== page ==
Bowhead whale population re-surfaces in the Arctic
16 May 2006 | News story
Scientists recently spotted several bowhead whales (Balaena mysticetus) near Svalbard where they have only been spotted a few times in the last several decades.
Two weeks of searching on a recent research mission to the arctic waters between Greenland and the Svalbard Archipelago ( Norway) was rewarded with 8 whale sightings, several of which involved multiple whales (3, 3 and 7 plus whales spotted together). The sightings give a glimmer of hope for the recovery of the “Spitsbergen stock” of bowheads, a population that is Critically Endangered.
Bowhead whales were dramatically over-hunted during the earliest commercial whaling in the Arctic in the 1600s. By the late 19 th century, European whalers had brought the Spitsbergen stock to the verge of extinction, but it seems that a few of these long-living whales survived.
The programme to study bowhead whales is a joint venture between researchers from the Natural History Museum at the University of Oslo, the Institute for Marine Research in Bergen and the Norwegian Polar Insitute in Tromsø. It is led by Dr. Øystein Wiig of the Natural History Museum and includes SSC Specialist Group chair Dr. Kit Kovacs. The Spitsbergen population is virtually unstudied because sightings have been so rare, and guesses at the population size range from a few individuals to 100. Most reports suggest 10s of animals, but the reality is that scientists do not know how many there are in this stock. The collaborating team of researchers is hopeful that the success of this pilot project will provide an incentive to support a more intensive census.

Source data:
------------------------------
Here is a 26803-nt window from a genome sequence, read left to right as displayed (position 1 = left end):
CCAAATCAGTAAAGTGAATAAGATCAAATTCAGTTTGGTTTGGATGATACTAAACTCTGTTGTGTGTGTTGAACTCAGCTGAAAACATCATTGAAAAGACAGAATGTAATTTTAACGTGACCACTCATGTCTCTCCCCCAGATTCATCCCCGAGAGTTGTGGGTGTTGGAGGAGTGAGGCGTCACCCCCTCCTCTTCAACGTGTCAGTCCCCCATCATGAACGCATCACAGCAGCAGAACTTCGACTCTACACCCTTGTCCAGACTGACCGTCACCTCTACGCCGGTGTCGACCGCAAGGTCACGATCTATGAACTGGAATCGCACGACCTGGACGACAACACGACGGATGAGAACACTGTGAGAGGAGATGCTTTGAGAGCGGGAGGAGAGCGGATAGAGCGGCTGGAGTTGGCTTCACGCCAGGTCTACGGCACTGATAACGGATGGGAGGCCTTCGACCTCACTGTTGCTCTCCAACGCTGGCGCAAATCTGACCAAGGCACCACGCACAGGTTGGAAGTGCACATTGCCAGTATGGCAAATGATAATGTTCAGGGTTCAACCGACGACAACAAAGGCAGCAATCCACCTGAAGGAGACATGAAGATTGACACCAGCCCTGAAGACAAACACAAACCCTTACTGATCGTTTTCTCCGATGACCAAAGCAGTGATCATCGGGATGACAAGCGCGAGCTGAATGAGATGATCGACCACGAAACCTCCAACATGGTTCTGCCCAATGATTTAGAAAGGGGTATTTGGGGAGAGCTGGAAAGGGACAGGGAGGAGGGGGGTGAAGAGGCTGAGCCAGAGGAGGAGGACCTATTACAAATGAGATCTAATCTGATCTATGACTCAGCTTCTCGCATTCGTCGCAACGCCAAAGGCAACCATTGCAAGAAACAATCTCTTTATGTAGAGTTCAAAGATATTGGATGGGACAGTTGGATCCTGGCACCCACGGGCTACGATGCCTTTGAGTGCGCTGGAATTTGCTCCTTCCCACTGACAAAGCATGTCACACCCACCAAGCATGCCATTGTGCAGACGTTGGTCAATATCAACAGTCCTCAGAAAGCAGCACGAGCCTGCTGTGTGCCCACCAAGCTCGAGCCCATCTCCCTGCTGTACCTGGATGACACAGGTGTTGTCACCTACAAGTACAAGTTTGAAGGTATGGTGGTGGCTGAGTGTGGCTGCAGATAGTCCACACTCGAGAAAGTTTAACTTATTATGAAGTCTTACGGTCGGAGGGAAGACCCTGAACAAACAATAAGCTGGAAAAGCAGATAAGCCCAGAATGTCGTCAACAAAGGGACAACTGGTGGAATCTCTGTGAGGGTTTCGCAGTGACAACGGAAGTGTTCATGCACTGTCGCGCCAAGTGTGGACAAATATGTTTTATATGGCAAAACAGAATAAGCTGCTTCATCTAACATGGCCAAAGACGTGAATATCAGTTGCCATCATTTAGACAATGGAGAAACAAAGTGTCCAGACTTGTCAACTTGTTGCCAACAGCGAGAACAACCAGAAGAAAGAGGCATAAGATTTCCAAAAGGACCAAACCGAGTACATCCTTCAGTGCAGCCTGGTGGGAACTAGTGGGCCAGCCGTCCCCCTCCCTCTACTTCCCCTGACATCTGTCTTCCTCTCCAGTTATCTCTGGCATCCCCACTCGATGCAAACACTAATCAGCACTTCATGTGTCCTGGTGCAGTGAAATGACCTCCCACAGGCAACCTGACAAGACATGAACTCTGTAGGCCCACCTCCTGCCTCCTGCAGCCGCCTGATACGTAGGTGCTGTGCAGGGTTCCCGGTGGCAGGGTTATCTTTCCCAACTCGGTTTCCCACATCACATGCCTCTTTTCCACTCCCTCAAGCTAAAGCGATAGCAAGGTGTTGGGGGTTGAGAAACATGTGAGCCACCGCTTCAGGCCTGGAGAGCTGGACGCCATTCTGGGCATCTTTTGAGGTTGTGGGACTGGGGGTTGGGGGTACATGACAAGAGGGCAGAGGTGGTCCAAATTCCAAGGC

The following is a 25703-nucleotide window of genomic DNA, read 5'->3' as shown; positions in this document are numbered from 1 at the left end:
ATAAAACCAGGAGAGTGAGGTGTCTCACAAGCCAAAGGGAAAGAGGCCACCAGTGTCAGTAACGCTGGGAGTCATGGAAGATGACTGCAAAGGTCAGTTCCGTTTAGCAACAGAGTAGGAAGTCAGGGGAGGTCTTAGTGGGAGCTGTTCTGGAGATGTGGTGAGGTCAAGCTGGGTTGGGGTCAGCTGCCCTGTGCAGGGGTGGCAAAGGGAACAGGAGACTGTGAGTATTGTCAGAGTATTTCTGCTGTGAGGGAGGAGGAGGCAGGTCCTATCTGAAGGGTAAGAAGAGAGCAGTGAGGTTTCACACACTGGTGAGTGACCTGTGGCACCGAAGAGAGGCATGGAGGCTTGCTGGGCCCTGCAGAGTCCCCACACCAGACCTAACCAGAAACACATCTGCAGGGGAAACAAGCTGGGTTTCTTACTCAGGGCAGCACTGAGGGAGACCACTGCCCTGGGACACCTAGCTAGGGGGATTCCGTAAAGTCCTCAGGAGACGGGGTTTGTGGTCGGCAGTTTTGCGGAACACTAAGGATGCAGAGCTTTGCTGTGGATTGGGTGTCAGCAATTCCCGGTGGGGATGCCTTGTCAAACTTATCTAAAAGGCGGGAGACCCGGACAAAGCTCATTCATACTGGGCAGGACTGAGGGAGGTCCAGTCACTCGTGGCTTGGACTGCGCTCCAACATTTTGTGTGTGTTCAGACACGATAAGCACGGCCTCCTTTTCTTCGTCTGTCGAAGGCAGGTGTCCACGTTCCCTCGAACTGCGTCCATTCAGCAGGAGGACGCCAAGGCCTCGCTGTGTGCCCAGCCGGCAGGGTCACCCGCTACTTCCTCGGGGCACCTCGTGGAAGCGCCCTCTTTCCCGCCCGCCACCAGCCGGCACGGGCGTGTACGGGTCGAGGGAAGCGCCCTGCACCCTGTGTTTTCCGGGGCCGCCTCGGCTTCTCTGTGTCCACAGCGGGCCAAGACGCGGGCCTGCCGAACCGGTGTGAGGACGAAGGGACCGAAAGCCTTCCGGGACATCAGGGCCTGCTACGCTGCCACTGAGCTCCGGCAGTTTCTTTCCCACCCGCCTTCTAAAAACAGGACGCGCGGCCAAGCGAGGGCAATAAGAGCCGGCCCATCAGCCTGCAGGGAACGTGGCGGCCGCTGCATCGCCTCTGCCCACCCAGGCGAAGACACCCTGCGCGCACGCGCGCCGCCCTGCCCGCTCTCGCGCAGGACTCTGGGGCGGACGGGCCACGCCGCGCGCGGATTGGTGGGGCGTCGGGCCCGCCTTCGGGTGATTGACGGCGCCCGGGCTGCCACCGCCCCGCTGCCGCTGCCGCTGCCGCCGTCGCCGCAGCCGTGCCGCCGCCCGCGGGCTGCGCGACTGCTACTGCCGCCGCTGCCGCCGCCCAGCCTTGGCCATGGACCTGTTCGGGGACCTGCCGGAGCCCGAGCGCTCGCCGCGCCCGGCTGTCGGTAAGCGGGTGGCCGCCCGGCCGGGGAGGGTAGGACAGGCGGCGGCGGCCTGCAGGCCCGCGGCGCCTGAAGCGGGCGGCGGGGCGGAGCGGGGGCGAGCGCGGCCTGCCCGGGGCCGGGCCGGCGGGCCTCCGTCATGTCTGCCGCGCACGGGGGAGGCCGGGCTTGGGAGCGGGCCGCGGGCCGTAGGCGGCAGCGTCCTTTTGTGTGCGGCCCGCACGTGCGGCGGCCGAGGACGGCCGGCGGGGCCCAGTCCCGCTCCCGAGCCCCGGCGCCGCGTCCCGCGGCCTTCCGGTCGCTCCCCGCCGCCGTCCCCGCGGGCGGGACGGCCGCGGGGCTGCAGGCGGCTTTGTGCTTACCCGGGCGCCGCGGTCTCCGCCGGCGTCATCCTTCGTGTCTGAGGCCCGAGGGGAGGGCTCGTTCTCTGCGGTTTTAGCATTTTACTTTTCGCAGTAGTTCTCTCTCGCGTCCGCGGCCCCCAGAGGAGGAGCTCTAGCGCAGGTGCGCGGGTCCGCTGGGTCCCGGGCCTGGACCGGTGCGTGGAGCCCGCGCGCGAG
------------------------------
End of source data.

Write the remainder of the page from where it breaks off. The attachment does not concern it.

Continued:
Bowhead whales might live to be 200+ years old and are named after their enormous bow-shaped mouths which hold the longest baleen of any whale, sometimes measuring over three meters in length. Baleen is a series of comb-like plates that hang from the upper jaw of all of the “baleen whales’” mouths to sieve plankton and small fish from sea water. These whales live in northern hemisphere waters near the edge of the Arctic ice shelf.
The worldwide moratorium on whaling came into effect in 1986, though bowhead whales have been protected since before then and are still harvested in significant numbers under the guidance of the International Whaling Commission (IWC) by native people particularly in Alaska. They were protected by IWC in the mid 1960s and listed as Endangered in the early 1970s.
For more information please contact:
Dr. Kit Kovacs, IUCN SSC Pinniped Specialist Group Chair
SSC Cetacean Specialist Group
Natural History Museum at the University of Oslo
Institute for Marine Research in Bergen
Norwegian Polar Insitute in Tromsø